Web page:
Gov. Gretchen Whitmer addressed the State of Michigan after a plan to kidnap her and other Michigan government officials was thwarted by state and federal law enforcement agencies. She started by saying thank you to law enforcement and FBI agents who participated in stopping this [...]
by Jessica Carreras
Julia LeBrell of Dearborn is an activist with lots of energy. The 23-year-old substitute teacher is the legal chair and volunteer coordinator for the Southeast Michigan Dyke March, but also finds time to give herself to other causes – especially ones involving the environment and helping kids get educated.
1) What sparked your interest in LGBT rights and activism?
I really became active in the LGBT community after Proposition 8 passed in California. While I opposed the ban, I did not actively campaign against it. I thought that other people would be better at effecting change.
I remember feeling such incredible frustration, watching same-sex marriage bans pass in Michigan in 2004, and Wisconsin in 2006, but being hopeful that the same thing would not happen in California. However, after its passage, I realized that I could not expect others to advocate for my needs if I wouldn’t do it for myself.
And it helps that a lot of smoking hot women are involved in LGBT activism.
2) How were you involved with the creation of the Southeast Michigan Dyke March?
I am one of the founding board members of the Southeast Michigan Dyke March, a non-profit organization that is hosting the first annual Southeast Michigan Dyke March & Rally on June 5.
In 2009, after attending the Chicago Dyke March with my friends Eric and Meggie, we decided that we had to bring this empowering event to Michigan. We began working with the city of Ferndale to create the Southeast Michigan Dyke March & Rally last October. Since then, we recruited two more fantastic people to serve on our board, incorporated our non-profit organization and launched our website.
We have also put on a series of social events and fundraisers, and have become connected with other LGBT organizations in the Midwest. We will continue to have education and social events throughout the year that promote visibility and inclusion of the lesbian, bisexual, transgender and queer community.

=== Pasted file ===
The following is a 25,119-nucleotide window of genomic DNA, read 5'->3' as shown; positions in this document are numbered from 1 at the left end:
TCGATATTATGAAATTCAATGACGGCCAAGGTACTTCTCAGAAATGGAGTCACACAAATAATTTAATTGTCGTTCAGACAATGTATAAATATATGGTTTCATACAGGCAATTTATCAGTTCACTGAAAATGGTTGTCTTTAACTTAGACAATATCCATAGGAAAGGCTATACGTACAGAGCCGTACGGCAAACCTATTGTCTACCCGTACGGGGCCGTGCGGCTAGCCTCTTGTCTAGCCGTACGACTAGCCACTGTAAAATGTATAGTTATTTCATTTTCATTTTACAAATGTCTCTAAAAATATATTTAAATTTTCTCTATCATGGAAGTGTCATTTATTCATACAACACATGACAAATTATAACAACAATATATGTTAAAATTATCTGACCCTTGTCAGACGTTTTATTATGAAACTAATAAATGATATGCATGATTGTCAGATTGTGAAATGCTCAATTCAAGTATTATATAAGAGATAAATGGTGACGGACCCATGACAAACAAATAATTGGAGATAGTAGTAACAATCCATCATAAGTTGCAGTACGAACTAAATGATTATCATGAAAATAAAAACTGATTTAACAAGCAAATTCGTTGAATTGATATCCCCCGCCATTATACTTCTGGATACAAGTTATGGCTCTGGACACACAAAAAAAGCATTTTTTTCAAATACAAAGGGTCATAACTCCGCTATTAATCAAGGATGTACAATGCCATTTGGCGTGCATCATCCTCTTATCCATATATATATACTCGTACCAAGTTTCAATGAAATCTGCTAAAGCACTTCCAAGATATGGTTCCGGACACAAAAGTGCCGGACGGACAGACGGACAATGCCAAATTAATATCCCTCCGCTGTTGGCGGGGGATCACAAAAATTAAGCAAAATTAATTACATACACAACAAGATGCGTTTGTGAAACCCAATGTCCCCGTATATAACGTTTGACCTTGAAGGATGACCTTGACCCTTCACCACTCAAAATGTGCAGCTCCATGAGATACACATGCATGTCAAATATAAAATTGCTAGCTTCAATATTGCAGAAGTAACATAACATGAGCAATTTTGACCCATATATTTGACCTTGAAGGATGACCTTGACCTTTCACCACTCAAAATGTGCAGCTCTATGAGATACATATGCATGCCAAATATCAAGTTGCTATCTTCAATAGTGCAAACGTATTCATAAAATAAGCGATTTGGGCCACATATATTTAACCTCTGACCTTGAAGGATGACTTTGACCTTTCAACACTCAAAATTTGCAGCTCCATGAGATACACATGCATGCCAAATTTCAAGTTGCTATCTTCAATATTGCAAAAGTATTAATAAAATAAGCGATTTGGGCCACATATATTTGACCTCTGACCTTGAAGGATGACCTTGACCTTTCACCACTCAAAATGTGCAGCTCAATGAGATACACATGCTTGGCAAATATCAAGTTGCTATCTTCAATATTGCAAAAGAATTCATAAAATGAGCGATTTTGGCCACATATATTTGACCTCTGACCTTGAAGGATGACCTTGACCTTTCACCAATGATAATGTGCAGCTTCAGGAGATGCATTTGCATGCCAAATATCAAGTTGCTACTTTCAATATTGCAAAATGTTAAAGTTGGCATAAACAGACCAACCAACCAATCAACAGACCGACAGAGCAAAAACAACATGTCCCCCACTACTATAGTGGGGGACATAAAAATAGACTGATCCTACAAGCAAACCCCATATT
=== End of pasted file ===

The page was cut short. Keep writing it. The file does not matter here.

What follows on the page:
3) What other volunteer efforts have you taken part in?
As a kid who never really stopped moving, I have been volunteering before I even knew what volunteering was.
I have been active in several different organizations, including Gleaner’s Community Food Bank, the Girl Scouts of Southeast Michigan and St. Paul’s United Church of Christ in Dearborn Heights. In the last four years, I have worked with several educational projects, including Gleaner’s nutrition education programming, environmental literacy day camps, and volunteering as a teacher’s aid and tutor.
I just recently began helping with Affirmations’ GED tutoring program, and am incredibly excited to be a part of it.
My parents and church community instilled in me the value of community service, and the importance of investing time and energy in causes that promote positive change you believe in.
4) Why is it important to you to be part of a connected LGBT community?
Through the work I’ve done within the LGBT community, I have met some of the most amazing people with such passion to make their world a better place. I’m constantly amazed by the strength and courage of the members of our community. I think the better connected we are as a community, the better we can utilize our resources.
5) What LGBT issue is most important to you?
One of the biggest LGBT issues is creating safe schools for LGBT youth and children. Schools should be a safe space for all students to learn, grow and explore their identities, regardless of sexual orientation or gender identity. But until we can guarantee that, we have an obligation to create alternative safe spaces for them, like youth centers and all-age activities.
I strongly believe that when we make safe spaces for our most at-risk minority group – LGBT youth – we make a safer community for everyone.
Get involved like Julia at http://www.semidykemarch.org.